(FOX News) - There may be scores of drug-resistant bacteria lurking in your grocery meat aisle.
A study Friday by the Translational Genomics Research Institute, found that Staphylococcus aureus -- bacteria that causes most staph infections including skin infections, pneumonia and blood poisoning -- was present in meat and poultry from US grocery stores at "unexpectedly high rates."
Researchers found nearly half of the meat and poultry samples, 47 percent, were contaminated with S. aureus, and more than half of those bacteria, 52 percent, were resistant to at least three classes of antibiotics.
For the study, researchers looked at 136 samples involving 80 brands of beef, chicken, pork and turkey from 26 grocery stores in five cities including Los Angeles, Chicago, Fort Lauderdale, Fla., Flagstaff, Ariz., and Washington, D.C.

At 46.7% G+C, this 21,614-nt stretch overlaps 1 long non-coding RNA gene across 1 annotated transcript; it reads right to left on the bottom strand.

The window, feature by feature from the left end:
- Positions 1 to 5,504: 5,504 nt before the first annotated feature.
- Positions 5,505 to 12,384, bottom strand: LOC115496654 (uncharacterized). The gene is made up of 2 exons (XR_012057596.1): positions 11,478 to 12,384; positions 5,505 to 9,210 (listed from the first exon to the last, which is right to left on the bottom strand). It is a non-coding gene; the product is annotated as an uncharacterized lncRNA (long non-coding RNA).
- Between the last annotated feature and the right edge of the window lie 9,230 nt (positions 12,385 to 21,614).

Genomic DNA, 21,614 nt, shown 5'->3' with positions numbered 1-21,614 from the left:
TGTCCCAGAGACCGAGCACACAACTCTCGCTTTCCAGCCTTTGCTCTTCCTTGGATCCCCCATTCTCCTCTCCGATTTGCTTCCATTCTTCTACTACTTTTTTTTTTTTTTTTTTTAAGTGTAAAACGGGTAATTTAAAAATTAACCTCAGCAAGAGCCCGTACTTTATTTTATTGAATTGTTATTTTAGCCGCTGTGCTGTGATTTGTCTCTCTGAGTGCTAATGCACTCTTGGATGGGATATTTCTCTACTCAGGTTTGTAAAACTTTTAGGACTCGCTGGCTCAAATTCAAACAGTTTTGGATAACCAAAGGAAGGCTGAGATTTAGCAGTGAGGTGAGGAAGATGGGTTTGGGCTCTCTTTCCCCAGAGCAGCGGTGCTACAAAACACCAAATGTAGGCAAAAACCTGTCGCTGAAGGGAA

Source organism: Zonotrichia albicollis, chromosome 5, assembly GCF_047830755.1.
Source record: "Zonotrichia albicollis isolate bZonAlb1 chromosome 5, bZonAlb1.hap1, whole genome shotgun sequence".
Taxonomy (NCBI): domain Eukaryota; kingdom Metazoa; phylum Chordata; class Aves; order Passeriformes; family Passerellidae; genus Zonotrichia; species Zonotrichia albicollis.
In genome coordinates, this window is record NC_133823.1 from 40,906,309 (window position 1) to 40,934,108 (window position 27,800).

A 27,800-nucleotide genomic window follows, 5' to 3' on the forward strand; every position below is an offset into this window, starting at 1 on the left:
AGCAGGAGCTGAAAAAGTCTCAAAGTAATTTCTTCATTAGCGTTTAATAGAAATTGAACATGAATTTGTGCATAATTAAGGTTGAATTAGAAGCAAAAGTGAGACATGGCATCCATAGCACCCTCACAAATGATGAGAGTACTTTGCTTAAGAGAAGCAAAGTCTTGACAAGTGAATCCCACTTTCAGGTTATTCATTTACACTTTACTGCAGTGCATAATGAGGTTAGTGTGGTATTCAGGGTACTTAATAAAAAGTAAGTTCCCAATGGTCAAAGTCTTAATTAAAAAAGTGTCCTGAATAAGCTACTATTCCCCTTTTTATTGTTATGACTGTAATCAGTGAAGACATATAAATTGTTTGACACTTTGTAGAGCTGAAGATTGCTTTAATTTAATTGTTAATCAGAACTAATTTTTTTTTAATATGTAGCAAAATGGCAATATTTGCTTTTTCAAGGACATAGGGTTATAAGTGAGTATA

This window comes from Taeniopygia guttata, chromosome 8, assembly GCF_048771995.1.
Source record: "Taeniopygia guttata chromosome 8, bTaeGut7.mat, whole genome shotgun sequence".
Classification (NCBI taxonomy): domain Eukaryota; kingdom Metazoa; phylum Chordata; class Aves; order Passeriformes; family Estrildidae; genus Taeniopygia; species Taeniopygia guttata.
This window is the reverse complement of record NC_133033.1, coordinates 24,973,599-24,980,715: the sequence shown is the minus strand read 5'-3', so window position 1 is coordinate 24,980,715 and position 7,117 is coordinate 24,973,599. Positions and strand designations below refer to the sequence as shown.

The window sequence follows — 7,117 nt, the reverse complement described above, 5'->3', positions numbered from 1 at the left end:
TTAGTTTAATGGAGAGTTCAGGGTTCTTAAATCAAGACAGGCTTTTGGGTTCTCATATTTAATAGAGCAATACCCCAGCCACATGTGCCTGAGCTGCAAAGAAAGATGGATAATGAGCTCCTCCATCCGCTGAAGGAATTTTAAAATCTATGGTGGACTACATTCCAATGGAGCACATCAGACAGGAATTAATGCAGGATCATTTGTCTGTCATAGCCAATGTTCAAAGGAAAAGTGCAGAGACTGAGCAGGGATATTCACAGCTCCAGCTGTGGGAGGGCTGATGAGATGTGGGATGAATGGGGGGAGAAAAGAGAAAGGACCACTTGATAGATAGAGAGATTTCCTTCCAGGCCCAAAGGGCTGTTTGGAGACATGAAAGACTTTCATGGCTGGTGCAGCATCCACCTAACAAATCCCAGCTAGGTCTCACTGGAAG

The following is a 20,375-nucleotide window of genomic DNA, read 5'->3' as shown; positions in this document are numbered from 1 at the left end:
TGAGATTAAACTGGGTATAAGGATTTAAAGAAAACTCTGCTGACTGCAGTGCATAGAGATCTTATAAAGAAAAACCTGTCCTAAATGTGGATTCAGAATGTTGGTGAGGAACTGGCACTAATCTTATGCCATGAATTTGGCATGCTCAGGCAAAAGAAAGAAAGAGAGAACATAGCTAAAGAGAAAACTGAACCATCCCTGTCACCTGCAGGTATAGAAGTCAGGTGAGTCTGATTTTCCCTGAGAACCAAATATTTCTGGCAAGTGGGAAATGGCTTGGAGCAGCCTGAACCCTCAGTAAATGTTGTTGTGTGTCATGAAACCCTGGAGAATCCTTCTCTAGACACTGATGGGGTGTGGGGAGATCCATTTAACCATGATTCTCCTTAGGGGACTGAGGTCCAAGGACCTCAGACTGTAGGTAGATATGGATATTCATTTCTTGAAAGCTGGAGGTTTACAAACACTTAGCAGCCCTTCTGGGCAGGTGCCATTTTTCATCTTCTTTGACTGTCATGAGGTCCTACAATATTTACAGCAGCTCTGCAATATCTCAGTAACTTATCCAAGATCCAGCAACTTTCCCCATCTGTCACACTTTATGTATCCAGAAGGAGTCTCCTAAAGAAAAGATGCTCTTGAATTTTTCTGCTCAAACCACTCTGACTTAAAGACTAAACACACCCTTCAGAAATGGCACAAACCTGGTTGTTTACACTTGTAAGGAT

"For the first time, we know how much of our meat and poultry is contaminated with antibiotic-resistant Staph, and it is substantial," Dr. Lance B. Price, senior author of the study, said in a statement. "The fact that drug-resistant S. aureus was so prevalent, and likely came from the food animals themselves, is troubling, and demands attention to how antibiotics are used in food-animal production today."
Read more: http://www.myfoxaustin.com/dpps/health/study%3A-nearly-half-of-us-meat-tainted-with-drug-resistant-bacteria-dpgonc-20110415-to_12777997#ixzz1JnRlrF00